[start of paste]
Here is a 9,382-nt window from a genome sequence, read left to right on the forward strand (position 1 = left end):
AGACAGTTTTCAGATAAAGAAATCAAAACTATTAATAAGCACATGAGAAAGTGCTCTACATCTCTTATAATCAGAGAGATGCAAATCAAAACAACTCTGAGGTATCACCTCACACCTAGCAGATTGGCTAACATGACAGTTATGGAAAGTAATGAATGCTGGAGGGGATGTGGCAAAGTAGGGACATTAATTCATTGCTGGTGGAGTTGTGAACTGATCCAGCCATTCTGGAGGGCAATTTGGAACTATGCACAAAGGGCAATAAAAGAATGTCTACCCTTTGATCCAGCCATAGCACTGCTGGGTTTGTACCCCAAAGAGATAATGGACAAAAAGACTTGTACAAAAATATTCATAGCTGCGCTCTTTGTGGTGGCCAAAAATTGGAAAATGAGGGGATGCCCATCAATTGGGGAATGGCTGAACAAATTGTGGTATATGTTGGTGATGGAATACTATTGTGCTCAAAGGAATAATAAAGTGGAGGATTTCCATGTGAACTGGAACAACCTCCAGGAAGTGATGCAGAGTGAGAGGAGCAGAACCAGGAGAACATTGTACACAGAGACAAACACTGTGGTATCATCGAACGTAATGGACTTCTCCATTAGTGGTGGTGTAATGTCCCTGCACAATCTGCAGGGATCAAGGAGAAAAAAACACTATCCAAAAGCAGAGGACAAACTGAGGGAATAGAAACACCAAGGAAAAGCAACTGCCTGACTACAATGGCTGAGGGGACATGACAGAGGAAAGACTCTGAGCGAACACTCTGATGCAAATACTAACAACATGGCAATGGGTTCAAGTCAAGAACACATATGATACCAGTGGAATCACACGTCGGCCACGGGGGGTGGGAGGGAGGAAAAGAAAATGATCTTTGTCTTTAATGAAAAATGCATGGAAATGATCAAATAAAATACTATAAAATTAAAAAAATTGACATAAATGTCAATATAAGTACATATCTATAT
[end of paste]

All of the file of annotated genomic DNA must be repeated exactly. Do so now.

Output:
Here is a 9,382-nt window from a genome sequence, read left to right on the forward strand (position 1 = left end):
AGACAGTTTTCAGATAAAGAAATCAAAACTATTAATAAGCACATGAGAAAGTGCTCTACATCTCTTATAATCAGAGAGATGCAAATCAAAACAACTCTGAGGTATCACCTCACACCTAGCAGATTGGCTAACATGACAGTTATGGAAAGTAATGAATGCTGGAGGGGATGTGGCAAAGTAGGGACATTAATTCATTGCTGGTGGAGTTGTGAACTGATCCAGCCATTCTGGAGGGCAATTTGGAACTATGCACAAAGGGCAATAAAAGAATGTCTACCCTTTGATCCAGCCATAGCACTGCTGGGTTTGTACCCCAAAGAGATAATGGACAAAAAGACTTGTACAAAAATATTCATAGCTGCGCTCTTTGTGGTGGCCAAAAATTGGAAAATGAGGGGATGCCCATCAATTGGGGAATGGCTGAACAAATTGTGGTATATGTTGGTGATGGAATACTATTGTGCTCAAAGGAATAATAAAGTGGAGGATTTCCATGTGAACTGGAACAACCTCCAGGAAGTGATGCAGAGTGAGAGGAGCAGAACCAGGAGAACATTGTACACAGAGACAAACACTGTGGTATCATCGAACGTAATGGACTTCTCCATTAGTGGTGGTGTAATGTCCCTGCACAATCTGCAGGGATCAAGGAGAAAAAAACACTATCCAAAAGCAGAGGACAAACTGAGGGAATAGAAACACCAAGGAAAAGCAACTGCCTGACTACAATGGCTGAGGGGACATGACAGAGGAAAGACTCTGAGCGAACACTCTGATGCAAATACTAACAACATGGCAATGGGTTCAAGTCAAGAACACATATGATACCAGTGGAATCACACGTCGGCCACGGGGGGTGGGAGGGAGGAAAAGAAAATGATCTTTGTCTTTAATGAAAAATGCATGGAAATGATCAAATAAAATACTATAAAATTAAAAAAATTGACATAAATGTCAATATAAGTACATATCTATAT